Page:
It can feel like climbing fitness disappears very quickly. Even after just a few weeks away from the gym or crag, your grip strength and endurance disappears.

But there are a few exercises you can do at home to keep your forearms working and work on other muscles too to improve your climbing.

Forearm curls

All you need is a rucksack and some bottles of water. Fill up the water bottles (1L equals 1kg) and put them in the rucksack. Hold the bag, face your hand up, with your forearm parallel to the ground then curl your fist up and down. You can alter the amount of sets and reps, or pause and hold the bag at the top of the curl, to increase the difficulty.

Isolate your forearm further still by placing it on a table, with you hand over the edge. Or, open your palm, so the weight is on your fingers.

Face your hand downwards to work other muscles in your forearm.

Elastic bands

If you have access to a strong elastic bands, or many weak elastic bands, put them over the ends of your fingers and thumb. Then open your hand into a wide five, and slowly back again.

This will help build your finger and grip strength, and help prevent injuries like pulling a tendon.


Core is king in climbing, and with a strong and durable core your climbing will improve.

Use your time at home to complete the plank, by facing the floor with your weight on your toes and elbows, and holding your body flat and still. Or Russian twists by sitting on the floor with your torso and legs raise, then rotating your two clasped hands to touch the floor either side of your hips, over and over. Add a weight or a water bottle to make it harder.


Climbers spend their lives pulling, not pushing. As a result, many neglect any pushing exercises, like press ups. But a strong chest will help your climbing and prevent injury. If there is a huge discrepancy between the strength of your back and chest, you are more likely to end up with a shoulder injury that will put you out of action for months.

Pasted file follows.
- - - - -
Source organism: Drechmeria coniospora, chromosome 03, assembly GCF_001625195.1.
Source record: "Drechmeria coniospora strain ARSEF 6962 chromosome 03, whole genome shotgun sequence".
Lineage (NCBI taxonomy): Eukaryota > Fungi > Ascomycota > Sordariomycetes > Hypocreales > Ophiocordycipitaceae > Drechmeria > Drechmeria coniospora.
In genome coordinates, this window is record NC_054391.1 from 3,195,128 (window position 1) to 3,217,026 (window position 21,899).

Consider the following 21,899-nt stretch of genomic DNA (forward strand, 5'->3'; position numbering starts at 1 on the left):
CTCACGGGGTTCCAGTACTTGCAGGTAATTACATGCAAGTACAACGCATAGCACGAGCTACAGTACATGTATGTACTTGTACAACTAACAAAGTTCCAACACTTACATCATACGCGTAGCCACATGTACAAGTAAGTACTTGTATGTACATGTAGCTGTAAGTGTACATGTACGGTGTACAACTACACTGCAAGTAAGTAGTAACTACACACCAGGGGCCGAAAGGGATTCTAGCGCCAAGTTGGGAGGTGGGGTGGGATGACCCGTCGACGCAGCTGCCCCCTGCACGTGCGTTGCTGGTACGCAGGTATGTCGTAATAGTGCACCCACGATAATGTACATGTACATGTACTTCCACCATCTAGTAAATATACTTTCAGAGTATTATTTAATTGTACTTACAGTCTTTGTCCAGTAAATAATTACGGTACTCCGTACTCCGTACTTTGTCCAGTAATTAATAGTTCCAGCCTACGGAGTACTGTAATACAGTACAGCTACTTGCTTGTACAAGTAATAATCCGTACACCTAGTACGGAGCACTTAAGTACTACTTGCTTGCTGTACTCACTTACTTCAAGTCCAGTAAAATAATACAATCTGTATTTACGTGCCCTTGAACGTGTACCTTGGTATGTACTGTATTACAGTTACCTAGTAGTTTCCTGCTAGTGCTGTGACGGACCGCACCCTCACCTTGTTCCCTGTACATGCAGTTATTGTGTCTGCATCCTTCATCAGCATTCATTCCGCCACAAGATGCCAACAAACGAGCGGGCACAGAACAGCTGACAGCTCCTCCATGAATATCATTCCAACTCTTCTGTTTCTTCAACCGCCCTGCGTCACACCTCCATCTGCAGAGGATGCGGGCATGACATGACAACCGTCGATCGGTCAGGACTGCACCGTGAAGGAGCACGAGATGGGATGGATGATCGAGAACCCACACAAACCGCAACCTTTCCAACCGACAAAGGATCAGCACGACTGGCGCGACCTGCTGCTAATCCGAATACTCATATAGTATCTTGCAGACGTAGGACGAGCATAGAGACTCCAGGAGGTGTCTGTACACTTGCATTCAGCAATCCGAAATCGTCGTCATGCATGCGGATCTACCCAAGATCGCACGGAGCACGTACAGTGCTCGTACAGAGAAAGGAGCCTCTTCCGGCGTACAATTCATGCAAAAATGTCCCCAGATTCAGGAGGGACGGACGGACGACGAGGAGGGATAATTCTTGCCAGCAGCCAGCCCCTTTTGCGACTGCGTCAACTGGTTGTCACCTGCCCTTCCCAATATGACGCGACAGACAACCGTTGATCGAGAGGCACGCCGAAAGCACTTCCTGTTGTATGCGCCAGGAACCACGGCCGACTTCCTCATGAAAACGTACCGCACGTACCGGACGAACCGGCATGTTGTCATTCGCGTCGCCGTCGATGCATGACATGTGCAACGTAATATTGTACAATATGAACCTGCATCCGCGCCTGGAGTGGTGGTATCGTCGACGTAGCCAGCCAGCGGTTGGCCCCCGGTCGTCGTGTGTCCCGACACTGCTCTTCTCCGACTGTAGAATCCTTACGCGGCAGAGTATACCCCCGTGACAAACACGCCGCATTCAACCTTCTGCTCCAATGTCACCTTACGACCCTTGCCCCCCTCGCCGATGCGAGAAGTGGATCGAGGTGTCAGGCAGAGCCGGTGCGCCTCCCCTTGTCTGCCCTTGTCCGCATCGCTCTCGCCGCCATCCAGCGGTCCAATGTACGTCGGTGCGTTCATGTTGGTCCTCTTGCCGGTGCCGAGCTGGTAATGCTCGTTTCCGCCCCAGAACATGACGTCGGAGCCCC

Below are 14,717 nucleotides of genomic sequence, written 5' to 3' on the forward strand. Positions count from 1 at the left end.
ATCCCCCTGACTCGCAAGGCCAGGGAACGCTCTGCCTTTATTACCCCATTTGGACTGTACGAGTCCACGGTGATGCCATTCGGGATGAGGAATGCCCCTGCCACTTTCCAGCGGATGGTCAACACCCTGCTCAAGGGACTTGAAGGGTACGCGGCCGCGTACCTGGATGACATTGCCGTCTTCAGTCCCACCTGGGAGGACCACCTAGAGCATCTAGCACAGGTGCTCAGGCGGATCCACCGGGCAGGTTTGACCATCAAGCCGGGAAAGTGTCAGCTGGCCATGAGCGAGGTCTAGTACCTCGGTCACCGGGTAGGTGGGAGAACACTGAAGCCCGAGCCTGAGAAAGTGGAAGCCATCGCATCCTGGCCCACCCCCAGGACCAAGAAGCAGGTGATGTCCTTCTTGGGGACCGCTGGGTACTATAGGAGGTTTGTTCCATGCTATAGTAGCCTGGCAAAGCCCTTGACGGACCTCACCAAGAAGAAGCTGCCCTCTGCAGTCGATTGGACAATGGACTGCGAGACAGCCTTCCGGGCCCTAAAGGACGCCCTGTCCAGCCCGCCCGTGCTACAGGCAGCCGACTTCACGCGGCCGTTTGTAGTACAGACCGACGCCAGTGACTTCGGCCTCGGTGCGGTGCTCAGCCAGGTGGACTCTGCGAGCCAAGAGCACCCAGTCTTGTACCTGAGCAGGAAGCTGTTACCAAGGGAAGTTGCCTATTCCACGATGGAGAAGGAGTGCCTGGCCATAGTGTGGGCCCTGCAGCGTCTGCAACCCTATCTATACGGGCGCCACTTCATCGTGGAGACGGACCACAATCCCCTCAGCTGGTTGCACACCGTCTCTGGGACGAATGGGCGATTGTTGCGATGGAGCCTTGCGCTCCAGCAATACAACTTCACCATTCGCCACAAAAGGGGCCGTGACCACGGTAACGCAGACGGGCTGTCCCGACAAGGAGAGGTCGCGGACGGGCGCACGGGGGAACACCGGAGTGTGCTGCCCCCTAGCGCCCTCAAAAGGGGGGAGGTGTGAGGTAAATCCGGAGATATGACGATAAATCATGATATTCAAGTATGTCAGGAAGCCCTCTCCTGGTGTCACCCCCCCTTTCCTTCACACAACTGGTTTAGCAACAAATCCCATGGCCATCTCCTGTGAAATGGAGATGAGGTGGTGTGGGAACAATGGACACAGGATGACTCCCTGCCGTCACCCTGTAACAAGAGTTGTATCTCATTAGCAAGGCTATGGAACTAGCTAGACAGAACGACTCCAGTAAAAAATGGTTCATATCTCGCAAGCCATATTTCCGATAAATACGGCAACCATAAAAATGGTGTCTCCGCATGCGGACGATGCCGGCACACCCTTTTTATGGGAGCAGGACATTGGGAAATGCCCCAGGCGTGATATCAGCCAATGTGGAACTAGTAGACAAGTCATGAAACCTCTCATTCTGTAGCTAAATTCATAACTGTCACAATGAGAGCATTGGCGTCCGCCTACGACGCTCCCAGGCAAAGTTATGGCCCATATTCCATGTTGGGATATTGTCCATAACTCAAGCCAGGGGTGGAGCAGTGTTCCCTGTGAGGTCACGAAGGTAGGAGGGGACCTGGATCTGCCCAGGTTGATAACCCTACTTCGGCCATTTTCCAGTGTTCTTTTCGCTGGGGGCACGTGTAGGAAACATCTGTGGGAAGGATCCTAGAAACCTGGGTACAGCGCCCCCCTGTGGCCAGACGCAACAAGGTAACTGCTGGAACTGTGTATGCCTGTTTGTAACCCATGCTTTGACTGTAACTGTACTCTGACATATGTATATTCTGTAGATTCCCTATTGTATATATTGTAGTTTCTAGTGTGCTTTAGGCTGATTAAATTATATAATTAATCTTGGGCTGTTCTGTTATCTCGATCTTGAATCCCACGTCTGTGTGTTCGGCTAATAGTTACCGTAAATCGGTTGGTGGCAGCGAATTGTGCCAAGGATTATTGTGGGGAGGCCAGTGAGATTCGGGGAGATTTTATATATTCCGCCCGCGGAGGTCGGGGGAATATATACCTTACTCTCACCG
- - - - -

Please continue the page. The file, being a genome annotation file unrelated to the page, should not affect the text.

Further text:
There are many variations of press-ups to keep it interesting. Put your feet on a chair, so the added angle works your shoulders. Or between each push up, bring one knee to your elbow to work your core. Or point your bottom in the air like a downward dog, so your push-ups target your deltoids and back muscles.


It’s easy to forget you need strong legs in climbing. But strength and balance in your legs will allow you to scale far harder routes than the ability to do 50 pull-ups.

Bulgarian split squats will even any discrepancy between your legs. Put one foot up on a chair behind you, like you are in a lunge position with your back leg up, and slowly squat with your front leg. Complete four sets of eight reps, or add weight to make it harder.

Calf-raises will help you next time you are balancing on a tiny foot hold. Lift your heal slowly, and lower it slowly too. Complete four sets of eight reps. You can add weight, but make sure you are moving slowly and controlled for maximum effect.